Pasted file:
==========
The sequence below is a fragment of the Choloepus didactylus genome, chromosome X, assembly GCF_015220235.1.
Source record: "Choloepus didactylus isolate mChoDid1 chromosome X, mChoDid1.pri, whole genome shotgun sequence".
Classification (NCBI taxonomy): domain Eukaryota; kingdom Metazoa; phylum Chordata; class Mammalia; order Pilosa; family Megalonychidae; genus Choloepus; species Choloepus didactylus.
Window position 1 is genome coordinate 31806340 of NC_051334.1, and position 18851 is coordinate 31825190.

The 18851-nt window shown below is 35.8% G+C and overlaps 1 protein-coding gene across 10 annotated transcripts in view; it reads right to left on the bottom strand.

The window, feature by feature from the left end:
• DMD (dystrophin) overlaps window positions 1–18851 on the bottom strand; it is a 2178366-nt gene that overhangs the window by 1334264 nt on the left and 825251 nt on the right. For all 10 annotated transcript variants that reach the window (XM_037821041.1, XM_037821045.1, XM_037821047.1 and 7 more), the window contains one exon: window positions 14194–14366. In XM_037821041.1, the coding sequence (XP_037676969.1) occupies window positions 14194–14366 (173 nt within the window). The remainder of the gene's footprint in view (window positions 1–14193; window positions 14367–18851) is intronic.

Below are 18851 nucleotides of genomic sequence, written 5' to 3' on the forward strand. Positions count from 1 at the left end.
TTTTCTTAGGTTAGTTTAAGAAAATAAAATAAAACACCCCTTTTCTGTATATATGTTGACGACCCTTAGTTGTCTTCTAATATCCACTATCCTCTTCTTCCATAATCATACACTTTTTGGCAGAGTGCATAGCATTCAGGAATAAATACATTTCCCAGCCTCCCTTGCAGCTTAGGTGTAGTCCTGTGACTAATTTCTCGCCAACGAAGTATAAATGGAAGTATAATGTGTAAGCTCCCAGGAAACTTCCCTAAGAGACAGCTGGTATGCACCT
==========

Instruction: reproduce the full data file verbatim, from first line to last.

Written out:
The sequence below is a fragment of the Choloepus didactylus genome, chromosome X, assembly GCF_015220235.1.
Source record: "Choloepus didactylus isolate mChoDid1 chromosome X, mChoDid1.pri, whole genome shotgun sequence".
Classification (NCBI taxonomy): domain Eukaryota; kingdom Metazoa; phylum Chordata; class Mammalia; order Pilosa; family Megalonychidae; genus Choloepus; species Choloepus didactylus.
Window position 1 is genome coordinate 31806340 of NC_051334.1, and position 18851 is coordinate 31825190.

The 18851-nt window shown below is 35.8% G+C and overlaps 1 protein-coding gene across 10 annotated transcripts in view; it reads right to left on the bottom strand.

The window, feature by feature from the left end:
• DMD (dystrophin) overlaps window positions 1–18851 on the bottom strand; it is a 2178366-nt gene that overhangs the window by 1334264 nt on the left and 825251 nt on the right. For all 10 annotated transcript variants that reach the window (XM_037821041.1, XM_037821045.1, XM_037821047.1 and 7 more), the window contains one exon: window positions 14194–14366. In XM_037821041.1, the coding sequence (XP_037676969.1) occupies window positions 14194–14366 (173 nt within the window). The remainder of the gene's footprint in view (window positions 1–14193; window positions 14367–18851) is intronic.

Below are 18851 nucleotides of genomic sequence, written 5' to 3' on the forward strand. Positions count from 1 at the left end.
TTTTCTTAGGTTAGTTTAAGAAAATAAAATAAAACACCCCTTTTCTGTATATATGTTGACGACCCTTAGTTGTCTTCTAATATCCACTATCCTCTTCTTCCATAATCATACACTTTTTGGCAGAGTGCATAGCATTCAGGAATAAATACATTTCCCAGCCTCCCTTGCAGCTTAGGTGTAGTCCTGTGACTAATTTCTCGCCAACGAAGTATAAATGGAAGTATAATGTGTAAGCTCCCAGGAAACTTCCCTAAGAGACAGCTGGTATGCACCT